New course available: Making your research count: impact in times of information overload

Most researchers in the social sciences and humanities want their work to make a broader societal impact. However, as researchers we might not always be aware of the needs and concerns of different societal stakeholders. In addition, the digital ecosystem has brought about significant changes in the ways we communicate scientific knowledge and how this is perceived by societal stakeholders. In an era in which there is seemingly an overabundance of information, how can you make your work stand out particularly to journalists, policymakers, and/or members of the general public? What needs and concerns of these stakeholders does your research speak to?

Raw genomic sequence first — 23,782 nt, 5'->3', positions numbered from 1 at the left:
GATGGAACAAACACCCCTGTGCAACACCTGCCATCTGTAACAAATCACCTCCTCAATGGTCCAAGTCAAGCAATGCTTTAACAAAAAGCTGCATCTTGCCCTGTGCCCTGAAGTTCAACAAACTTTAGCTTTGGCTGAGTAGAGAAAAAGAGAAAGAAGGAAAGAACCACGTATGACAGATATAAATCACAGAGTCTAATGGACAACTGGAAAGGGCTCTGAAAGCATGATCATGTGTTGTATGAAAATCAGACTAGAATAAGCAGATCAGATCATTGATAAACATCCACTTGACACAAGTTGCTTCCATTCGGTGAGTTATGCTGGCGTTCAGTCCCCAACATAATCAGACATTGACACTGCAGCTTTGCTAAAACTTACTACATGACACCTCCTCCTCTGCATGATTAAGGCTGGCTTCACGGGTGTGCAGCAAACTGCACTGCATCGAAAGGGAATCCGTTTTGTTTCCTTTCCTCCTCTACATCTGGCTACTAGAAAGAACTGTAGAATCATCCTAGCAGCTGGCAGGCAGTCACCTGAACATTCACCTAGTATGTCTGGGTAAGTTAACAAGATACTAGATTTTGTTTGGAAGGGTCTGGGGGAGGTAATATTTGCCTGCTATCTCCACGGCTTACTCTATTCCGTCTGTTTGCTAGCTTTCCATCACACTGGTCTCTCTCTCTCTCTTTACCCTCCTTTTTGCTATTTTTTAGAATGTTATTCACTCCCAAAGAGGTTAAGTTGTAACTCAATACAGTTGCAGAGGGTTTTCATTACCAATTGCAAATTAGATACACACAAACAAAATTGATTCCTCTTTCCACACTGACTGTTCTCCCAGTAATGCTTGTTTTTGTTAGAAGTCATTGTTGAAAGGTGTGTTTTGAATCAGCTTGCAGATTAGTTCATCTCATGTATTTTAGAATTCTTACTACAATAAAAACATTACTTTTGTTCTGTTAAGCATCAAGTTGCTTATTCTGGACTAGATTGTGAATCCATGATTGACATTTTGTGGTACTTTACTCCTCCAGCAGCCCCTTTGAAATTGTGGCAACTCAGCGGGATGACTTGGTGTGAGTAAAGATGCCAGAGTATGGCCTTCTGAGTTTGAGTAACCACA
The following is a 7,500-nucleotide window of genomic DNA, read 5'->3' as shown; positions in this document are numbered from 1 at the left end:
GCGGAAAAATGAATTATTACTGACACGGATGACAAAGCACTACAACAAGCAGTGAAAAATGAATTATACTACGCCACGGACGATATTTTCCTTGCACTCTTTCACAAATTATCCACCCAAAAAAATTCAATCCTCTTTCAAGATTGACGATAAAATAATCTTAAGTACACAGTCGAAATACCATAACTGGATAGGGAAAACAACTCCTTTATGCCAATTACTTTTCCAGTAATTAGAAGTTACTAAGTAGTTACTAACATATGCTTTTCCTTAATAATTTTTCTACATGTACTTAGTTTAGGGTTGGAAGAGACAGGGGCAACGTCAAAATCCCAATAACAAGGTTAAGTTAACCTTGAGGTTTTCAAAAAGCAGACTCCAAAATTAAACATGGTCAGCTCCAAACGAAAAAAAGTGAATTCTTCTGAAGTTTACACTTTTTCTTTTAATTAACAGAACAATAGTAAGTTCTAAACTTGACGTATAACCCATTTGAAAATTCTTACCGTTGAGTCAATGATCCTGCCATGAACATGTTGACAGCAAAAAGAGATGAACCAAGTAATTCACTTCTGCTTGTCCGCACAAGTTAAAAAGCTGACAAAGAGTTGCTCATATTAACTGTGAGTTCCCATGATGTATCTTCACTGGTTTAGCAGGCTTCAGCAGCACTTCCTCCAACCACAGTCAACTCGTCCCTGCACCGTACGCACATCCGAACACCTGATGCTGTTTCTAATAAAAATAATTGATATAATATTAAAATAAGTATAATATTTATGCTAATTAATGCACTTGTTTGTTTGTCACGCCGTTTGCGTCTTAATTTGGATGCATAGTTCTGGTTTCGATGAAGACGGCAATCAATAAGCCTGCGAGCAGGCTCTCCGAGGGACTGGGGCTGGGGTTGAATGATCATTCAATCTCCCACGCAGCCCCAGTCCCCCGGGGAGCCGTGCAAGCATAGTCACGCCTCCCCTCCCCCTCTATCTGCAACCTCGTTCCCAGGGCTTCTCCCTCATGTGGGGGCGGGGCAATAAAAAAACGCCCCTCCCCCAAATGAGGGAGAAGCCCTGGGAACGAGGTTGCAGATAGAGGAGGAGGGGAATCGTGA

This course will help you make your research count by understanding and addressing the needs and perspectives of journalists, policymakers, and the general public. We will practice taking on the roles of journalists, policymakers and the general public to understand how they perceive and engage with social science and humanities research. We will work with examples from your own research to try to extract which needs of these stakeholders your research is able to address. Finally, you will prepare and present a 3-minute pitch of your own research that specifically targets one of the stakeholder groups.

The skills learned in this course can be applied to communication with journalists, policymakers, and interested members of the public and will help you make your research count.